The village has a new bakery. Well, almost. We heard the news back in February, when it was scheduled to open three months later. But Coronavirus put a stop to that, and it’s only in the past month that we’ve seen the trucks of the maçons outside the property again, and the local carpenters working hard, giving the old building a facelift. Like so many in the village, I’m excited that we will be able to walk and buy fresh croissants and a baguette just down the road again. It’s been closed for two years and its reopening is scheduled to be quite a celebration!
I always feel rather privileged to live in in a village, it has its own unique way of life. Perhaps this is because I grew up on a farm in the middle of nowhere. But no matter what the reason, village life is special. Very small clusters of houses, what we would think of as a hamlet are called a commune here, and become a part of the nearest village.
In the village there is a church, ours dates back to the 12th Century, it is huge and one can easily see how centuries ago it would have been a place of refuge for many during various wars. I love that we can see the church tower from our garden. The bells toll at midday and 7pm every day. In each neighbouring village the bell rings at a different time, so that in the olden days people would know the time.
Then there is the Marie. This is the town hall and everything is run from here at this most basic of governmental levels. In fact if you want to know anything it is always the first point of call. We’re lucky that working in our Marie is a lovely lady who has known us from when we first moved here; for she helps serve lunch to the children at the small primary school after her morning stint at her desk in the Mairie. All this before her third job each day which is behind the counter at our very small Post Office, which is only open in the afternoons. Indeed, finding her available in three locations meant we were kept abreast of every facet of village life from early on.
So yes, our village has a little primary school with about 67 pupils. Our youngest two girls went there when we first moved here. We also have the post office and the all important Salle de Fêtes – the French equivalent of a village hall. Throughout France these often modern and typically ugly buildings are used for a myriad of purposes, including concerts, wedding receptions and annual feasts. Your local camera club, gardening club, yoga, dance and pilates class will also meet there. Once a year in early autumn there is a mushroom and fungi display held in ours which is always fascinating.
We also have les halles, the market hall, in our village which dates back to roughly the same time as the church, so around 1100! Recently this has been completely renovated which took over two years. They were fastidious in keeping all of the old timbers, which piece by piece were taken away and treated and repaired. It was a painstaking job which we watched on a daily basis as we passed. This is now home to a Sunday morning market selling vegetables, oysters of course, meats, cheeses and one or two local artisans selling their handmade goods. It is also where the village Christmas party is held, along with various gatherings with aperitifs and music!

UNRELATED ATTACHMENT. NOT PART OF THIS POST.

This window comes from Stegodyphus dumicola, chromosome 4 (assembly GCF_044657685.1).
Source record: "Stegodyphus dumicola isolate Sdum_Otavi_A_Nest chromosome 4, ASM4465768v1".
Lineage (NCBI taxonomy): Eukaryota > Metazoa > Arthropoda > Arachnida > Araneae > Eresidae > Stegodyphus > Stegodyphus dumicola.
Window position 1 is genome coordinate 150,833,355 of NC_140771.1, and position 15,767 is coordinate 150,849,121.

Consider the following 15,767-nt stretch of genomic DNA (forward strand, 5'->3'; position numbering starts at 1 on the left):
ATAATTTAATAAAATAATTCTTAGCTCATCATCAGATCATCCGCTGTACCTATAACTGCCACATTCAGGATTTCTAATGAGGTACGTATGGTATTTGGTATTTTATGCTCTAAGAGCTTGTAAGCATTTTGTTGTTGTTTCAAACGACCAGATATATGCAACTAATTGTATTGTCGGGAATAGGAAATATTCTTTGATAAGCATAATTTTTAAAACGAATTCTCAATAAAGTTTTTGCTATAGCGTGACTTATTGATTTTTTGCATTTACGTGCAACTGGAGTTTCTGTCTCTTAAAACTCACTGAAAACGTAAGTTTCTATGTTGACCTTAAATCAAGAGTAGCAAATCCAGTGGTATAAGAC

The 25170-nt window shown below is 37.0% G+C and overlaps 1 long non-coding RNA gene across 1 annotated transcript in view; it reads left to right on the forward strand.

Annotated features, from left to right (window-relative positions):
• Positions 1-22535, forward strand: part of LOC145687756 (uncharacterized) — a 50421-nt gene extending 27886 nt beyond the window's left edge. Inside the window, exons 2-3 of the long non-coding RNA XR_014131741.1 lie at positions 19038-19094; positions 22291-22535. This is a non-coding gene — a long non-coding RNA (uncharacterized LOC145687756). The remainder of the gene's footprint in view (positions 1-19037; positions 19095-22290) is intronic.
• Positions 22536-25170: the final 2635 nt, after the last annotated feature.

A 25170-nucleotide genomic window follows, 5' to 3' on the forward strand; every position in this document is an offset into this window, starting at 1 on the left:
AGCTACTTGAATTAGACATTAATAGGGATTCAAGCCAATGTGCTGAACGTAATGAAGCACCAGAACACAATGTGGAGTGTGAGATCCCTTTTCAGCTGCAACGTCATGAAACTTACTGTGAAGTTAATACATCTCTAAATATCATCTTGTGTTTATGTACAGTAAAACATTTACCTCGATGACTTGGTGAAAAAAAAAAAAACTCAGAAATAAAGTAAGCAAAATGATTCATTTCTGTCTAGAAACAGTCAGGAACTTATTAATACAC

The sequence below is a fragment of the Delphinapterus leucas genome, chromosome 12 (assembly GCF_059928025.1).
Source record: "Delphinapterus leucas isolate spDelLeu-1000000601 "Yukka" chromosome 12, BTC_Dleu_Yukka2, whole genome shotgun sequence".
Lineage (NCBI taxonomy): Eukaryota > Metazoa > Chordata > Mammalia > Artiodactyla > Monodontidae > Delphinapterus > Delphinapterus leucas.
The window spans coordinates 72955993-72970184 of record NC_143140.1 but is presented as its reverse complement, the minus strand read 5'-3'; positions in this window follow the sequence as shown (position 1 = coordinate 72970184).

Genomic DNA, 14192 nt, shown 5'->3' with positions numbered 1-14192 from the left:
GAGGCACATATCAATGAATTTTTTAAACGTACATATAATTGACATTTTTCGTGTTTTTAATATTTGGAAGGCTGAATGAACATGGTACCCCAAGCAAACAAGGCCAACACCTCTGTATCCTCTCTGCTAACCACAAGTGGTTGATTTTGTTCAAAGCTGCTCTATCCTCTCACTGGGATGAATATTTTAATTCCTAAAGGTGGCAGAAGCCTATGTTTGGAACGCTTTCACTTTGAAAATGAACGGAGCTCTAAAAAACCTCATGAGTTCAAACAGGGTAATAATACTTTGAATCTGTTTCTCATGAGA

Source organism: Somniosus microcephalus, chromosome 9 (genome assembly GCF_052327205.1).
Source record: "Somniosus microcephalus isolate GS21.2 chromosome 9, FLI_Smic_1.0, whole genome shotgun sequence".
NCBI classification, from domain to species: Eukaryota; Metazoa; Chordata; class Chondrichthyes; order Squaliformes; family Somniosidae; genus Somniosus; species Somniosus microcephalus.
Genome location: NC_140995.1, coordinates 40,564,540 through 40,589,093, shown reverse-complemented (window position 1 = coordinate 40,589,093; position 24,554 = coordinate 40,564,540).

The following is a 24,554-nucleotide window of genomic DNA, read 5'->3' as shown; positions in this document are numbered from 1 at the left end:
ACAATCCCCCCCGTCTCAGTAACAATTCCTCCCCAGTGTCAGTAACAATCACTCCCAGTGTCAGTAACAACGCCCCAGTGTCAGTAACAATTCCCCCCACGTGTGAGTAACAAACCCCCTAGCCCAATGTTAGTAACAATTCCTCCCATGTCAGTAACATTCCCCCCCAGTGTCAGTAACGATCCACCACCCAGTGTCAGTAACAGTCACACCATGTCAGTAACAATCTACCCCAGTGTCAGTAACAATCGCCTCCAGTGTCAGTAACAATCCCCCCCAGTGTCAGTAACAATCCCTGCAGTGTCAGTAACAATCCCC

Most exciting for us is probably the reopening of our boulangerie. Because all across France, les boulangeries serve more than bread, they also dish out daily news, important community gossip, and they can provoke a camaraderie amongst people who do not know each very well. We also have a Bar/Tabac, another good place for local information and Sophie who is the owner is always keen to partake in a chat. This is where locals stop on their way home from work for their evening aperitif, propping up the bar and exchanging news.
Village gossip in France is not, however, always gossip. Sometimes matters of great importance are discussed. And very often everyone knows what you are doing before you really even know yourself. What goes on behind closed doors if often cause for great speculation!!
That is the way it is with villages! You either love them and get involved and enjoy the feeling of a real community or you hate them.
I remember when we first moved here the rumour spread around the village was that we were secret government spies. One evening over a glass of wine our neighbour, whom we were just getting to know at the time, kindly divulged this information! In another village, I know of an American family who with their three daughters were all supposedly, according to village gossip, suffering terribly with covid-19. Merely because they kept themselves to themselves, obeyed the rules and never went anywhere during the lockdown! They were fit and healthy and totally fine! That’s how life is and I think it is much the same in any small village anywhere, not just in France! But would I change it, never, I love village life.